Excuse me, old school mistake, I should be saying hello brothers and sisters now. My prayer and hope is that all of you at this moment are enjoying good health and all the goodness that our lifestyle in this wonderful country affords.
I just wanted to share with you an extraordinary event that happened at the conclusion of the first Gulf War in the early nineties.
I served with the 101st in Vietnam in the mid sixties and came back with that kind of well I’m home, does anyone really care that I was gone and what I’ve done, kind of feeling that was pervasive back in that era. Of course your immediate family and friends were happy but you kind of felt awkward even trying to talk about anything related to your time away.
Damn it, I know that we sound like spoiled brats, but no parades, no job well done, no bunting, no anything, just kind of an empty feeling as if you were now somehow on the outside looking in. Don’t get me wrong I did not do anything extraordinary over Vietnam, just served and did my job, should have, maybe could have done more, but I did get home in one piece, and was personally proud of my service and who I did it with.
Fast forward to the first Gulf War and following the exploits of the “famed 101st” as they went further, faster, than anyone ever had up till that time ending up in the Baghdad Suburbs, perched to move forward and do what had to be done. I was really proud of “My” guys and their accomplishments.
The war was over in a relative blink of an eye, thank God for that, and the troops were returning home. Only this time they were going to have a real welcome home troops parade with bunting, flags, music, the President and everything that I had ever would have wanted for the Vietnam and of course the Korean Vets, but, this was their time, their show, and they were getting what they deserved, again, Thank God for that.
I was told by the news broadcasts that this parade was going to be the real thing, all day long with the whole country invited. Pittsburgh is only 4 1/2 hours from DC, so I woke up my kids early in the morning and made the drive down there. I was more excited than anyone should have a right to be, for my country, my military, my unit, and the fact that they were going to be rightfully honored just like in WW I or WW II, the nation was going to throw a party and I wanted to at least watch it.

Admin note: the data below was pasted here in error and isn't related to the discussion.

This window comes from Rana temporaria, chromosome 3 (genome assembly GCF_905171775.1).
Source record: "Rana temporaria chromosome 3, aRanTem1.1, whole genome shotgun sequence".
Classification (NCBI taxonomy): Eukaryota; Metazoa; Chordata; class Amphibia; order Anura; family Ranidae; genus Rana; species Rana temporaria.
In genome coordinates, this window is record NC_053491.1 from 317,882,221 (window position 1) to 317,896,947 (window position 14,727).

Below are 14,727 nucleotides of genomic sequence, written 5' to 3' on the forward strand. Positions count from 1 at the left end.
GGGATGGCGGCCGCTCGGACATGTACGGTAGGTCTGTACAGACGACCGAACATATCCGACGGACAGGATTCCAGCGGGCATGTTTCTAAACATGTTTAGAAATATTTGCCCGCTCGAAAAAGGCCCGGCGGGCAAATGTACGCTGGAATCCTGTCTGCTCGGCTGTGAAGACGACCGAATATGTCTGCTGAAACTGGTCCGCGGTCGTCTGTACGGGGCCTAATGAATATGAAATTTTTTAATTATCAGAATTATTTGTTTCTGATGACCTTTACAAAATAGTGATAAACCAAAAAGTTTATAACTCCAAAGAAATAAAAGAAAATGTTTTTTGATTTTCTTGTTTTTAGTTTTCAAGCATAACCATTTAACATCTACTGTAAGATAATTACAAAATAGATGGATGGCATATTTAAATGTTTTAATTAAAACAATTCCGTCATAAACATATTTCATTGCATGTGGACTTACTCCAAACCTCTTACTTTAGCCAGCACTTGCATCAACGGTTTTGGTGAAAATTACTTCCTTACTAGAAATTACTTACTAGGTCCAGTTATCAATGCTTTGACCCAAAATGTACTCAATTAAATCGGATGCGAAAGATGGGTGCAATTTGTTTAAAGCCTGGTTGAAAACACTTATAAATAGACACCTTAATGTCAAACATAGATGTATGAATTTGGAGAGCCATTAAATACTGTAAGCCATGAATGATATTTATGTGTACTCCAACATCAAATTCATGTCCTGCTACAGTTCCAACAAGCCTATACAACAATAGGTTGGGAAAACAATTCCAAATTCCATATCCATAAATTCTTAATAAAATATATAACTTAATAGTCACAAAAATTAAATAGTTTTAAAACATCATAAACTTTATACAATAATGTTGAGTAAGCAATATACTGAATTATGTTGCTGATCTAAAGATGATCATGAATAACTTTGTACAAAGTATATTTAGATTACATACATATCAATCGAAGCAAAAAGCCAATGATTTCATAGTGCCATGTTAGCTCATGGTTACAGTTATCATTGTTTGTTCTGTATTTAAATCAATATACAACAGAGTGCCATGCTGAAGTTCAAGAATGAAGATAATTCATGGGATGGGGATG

Remember in the service days, if you were in the Airborne and had a twenty-eight inch waist you were considered fat, well as many of my friends of that era I had somehow become a little older, a little fatter, and like many of my contemporaries had now grown some facial hair, I guess to somehow make up for the losses on top of the head. I wanted to communicate the fact that I too had served and was a vet, especially with the 101st. The best way was to wear my black ball cap with the distinctive screaming eagle on the front of it.
I took my boys and we found a spot right after the grandstand areas, but before the parade would turn toward the Lincoln Memorial. I was surprised to find that the first troops leading the parade were from the 101st, I went out of my mind with joy, I kept clapping and yelling, jumping up and down with pure joy to see these stract troops returning home.
Then it happened, line by line, I guess they spotted the hat with the Eagle, but they began to salute while marching as if I was some kind of Officer or dignitary, I had tears streaming down my face as I returned the salutes and will forever be grateful to my brothers in arms for affording me that moment in time that will be like no other until I look upon the face of God.
I write this to let you fellow troops know that there are people that care about you and your service, many of those fine young people are now on the outside and amongst us. Never forget their service and commitment not only to their country but to each other, each and every one of us.
May God watch over our brave young men and women who are now in harms way, I would give each and every one of them a welcome home if possible.